Bonus check! One year free! How states are trying to fix a broken child care

“We have a teacher who is in university now, and then another teacher who has a child development associate degree,” he says. “So we need to be able to pay them better … as the years go by.”

Mejia pays her teachers 17 17 an hour. Now, it’s well above the national average of 13 13 per hour which makes childcare one of the lowest paid professions in the country. But in expensive DC, it’s above the minimum wage, which has risen to $ 16.10 since July 1st. Mejia earns about $ 30,000 a year. Her profit margin is so thin, she will occasionally give up her own salary to pay the bill, and she stays behind in taxes.

He says his salary bump will help pay those return taxes first. One of her teachers, Anna Gonzalez, says it will help her eventually achieve her goal of having her own home; He and his 24-year-old daughter plan to buy something together by sharing the cost.

The Treasury Department considers US child care a market failure

Over the years, families and providers have struggled with a system that the U.S. Treasury Department calls a market failure. President Biden proposed a large long-term investment to raise the wages of child care providers and make it affordable or even free for working families. But that plan remained in Congress.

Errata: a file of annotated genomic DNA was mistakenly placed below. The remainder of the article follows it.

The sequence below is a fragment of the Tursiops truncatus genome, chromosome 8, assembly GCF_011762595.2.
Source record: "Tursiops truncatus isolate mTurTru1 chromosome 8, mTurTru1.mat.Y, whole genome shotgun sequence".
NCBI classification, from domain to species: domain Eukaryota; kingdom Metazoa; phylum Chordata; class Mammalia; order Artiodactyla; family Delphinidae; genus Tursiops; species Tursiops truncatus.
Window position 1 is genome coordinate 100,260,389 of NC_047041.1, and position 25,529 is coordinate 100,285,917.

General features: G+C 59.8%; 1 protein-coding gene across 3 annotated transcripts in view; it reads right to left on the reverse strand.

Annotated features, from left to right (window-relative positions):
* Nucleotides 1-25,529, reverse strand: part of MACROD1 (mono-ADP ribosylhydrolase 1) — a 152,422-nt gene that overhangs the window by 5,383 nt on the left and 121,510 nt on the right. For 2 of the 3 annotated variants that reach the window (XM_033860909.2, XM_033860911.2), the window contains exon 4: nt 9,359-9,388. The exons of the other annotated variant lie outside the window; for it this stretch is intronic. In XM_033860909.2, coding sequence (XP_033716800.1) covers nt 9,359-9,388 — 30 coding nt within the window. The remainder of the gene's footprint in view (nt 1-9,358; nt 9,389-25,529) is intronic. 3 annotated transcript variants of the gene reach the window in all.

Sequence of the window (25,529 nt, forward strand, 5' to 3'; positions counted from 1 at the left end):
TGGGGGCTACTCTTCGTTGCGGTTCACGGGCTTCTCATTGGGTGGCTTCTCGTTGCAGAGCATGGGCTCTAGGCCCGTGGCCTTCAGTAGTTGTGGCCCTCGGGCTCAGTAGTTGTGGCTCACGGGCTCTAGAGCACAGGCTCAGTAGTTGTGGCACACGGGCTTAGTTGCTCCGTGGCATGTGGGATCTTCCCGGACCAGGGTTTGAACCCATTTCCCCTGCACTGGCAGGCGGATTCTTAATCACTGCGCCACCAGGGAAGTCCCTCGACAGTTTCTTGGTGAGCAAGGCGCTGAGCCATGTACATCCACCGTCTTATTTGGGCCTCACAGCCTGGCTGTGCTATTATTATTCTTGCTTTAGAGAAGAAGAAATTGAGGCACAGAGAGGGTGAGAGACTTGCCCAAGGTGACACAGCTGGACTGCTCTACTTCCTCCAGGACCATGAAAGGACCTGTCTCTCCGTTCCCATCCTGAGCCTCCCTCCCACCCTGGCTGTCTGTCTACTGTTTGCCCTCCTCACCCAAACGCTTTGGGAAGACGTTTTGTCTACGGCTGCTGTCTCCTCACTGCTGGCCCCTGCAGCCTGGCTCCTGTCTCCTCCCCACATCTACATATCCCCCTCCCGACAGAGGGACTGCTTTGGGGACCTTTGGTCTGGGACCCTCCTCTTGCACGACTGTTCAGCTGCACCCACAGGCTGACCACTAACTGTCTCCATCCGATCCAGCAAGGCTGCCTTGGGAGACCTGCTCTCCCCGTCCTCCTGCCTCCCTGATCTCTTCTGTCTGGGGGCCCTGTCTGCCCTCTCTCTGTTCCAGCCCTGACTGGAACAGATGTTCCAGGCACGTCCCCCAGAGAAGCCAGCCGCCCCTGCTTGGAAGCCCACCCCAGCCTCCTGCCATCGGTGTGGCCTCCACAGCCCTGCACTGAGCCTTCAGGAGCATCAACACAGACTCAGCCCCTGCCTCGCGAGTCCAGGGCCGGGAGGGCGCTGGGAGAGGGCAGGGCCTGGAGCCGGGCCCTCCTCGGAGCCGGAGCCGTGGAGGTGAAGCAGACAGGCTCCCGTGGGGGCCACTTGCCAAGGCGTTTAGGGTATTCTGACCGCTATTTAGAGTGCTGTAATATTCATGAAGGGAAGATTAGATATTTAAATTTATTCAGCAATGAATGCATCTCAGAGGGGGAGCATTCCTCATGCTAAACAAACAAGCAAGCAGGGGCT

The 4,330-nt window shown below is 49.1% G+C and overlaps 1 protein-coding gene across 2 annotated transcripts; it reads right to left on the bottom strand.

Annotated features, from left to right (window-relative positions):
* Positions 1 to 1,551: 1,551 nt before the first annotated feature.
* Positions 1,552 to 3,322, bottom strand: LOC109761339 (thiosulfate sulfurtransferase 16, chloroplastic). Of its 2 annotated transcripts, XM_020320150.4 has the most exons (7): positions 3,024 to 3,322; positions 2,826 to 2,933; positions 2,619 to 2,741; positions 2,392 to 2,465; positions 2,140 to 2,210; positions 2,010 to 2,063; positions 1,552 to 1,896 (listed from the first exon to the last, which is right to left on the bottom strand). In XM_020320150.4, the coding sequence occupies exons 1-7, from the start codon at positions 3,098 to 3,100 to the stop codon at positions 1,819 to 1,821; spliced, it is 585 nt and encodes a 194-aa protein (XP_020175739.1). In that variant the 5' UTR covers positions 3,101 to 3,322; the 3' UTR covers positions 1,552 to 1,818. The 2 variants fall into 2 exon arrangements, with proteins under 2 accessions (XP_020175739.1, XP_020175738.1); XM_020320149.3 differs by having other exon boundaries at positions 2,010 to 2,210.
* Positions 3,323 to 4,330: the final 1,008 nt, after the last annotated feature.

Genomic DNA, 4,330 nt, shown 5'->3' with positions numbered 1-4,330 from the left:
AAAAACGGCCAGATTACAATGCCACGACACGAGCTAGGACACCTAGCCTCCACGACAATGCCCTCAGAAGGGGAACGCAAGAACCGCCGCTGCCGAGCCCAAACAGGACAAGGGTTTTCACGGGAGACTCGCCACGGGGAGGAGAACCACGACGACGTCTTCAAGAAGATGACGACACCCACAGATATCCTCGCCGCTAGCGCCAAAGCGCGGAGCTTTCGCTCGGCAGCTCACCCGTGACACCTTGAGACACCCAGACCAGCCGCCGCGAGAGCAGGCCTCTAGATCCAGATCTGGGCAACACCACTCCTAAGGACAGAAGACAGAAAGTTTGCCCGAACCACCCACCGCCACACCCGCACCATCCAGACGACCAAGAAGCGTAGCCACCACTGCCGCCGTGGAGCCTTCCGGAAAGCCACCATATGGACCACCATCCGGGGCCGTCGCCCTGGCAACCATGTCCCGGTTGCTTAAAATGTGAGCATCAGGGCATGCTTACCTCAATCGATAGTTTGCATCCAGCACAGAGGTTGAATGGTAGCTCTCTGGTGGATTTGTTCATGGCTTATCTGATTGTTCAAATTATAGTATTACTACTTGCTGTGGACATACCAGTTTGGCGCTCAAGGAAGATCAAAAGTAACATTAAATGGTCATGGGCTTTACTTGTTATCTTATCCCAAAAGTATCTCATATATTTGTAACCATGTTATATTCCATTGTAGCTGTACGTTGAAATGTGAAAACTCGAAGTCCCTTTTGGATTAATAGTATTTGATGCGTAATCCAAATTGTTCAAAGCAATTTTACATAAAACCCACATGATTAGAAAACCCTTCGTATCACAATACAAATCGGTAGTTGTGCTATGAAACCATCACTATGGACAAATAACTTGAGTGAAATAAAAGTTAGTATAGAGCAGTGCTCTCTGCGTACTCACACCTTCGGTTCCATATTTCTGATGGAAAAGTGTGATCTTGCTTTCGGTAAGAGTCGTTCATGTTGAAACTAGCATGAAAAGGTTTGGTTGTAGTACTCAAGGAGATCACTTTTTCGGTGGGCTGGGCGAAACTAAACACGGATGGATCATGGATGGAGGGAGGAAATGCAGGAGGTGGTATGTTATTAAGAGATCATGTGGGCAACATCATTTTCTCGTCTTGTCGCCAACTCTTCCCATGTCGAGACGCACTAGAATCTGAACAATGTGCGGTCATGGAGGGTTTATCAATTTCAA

“Our primary education system is in a really fragile state,” said Kimberly Perry, executive director of advocacy group DC Action.

Perry says this year’s bonus checks to DC providers will introduce a conversion that began before the epidemic. In 2018, he helped push families through legislation to help pay for child care – the most expensive in DC at more than 2,000 a month – and teachers paid the same amount as public schools to address the shortage of primary education teachers.

“Their colleagues in the public school system, by doing comparative work, could start their careers at $ 60, $ 63,000 a year,” Perry said. “It’s a big gap.”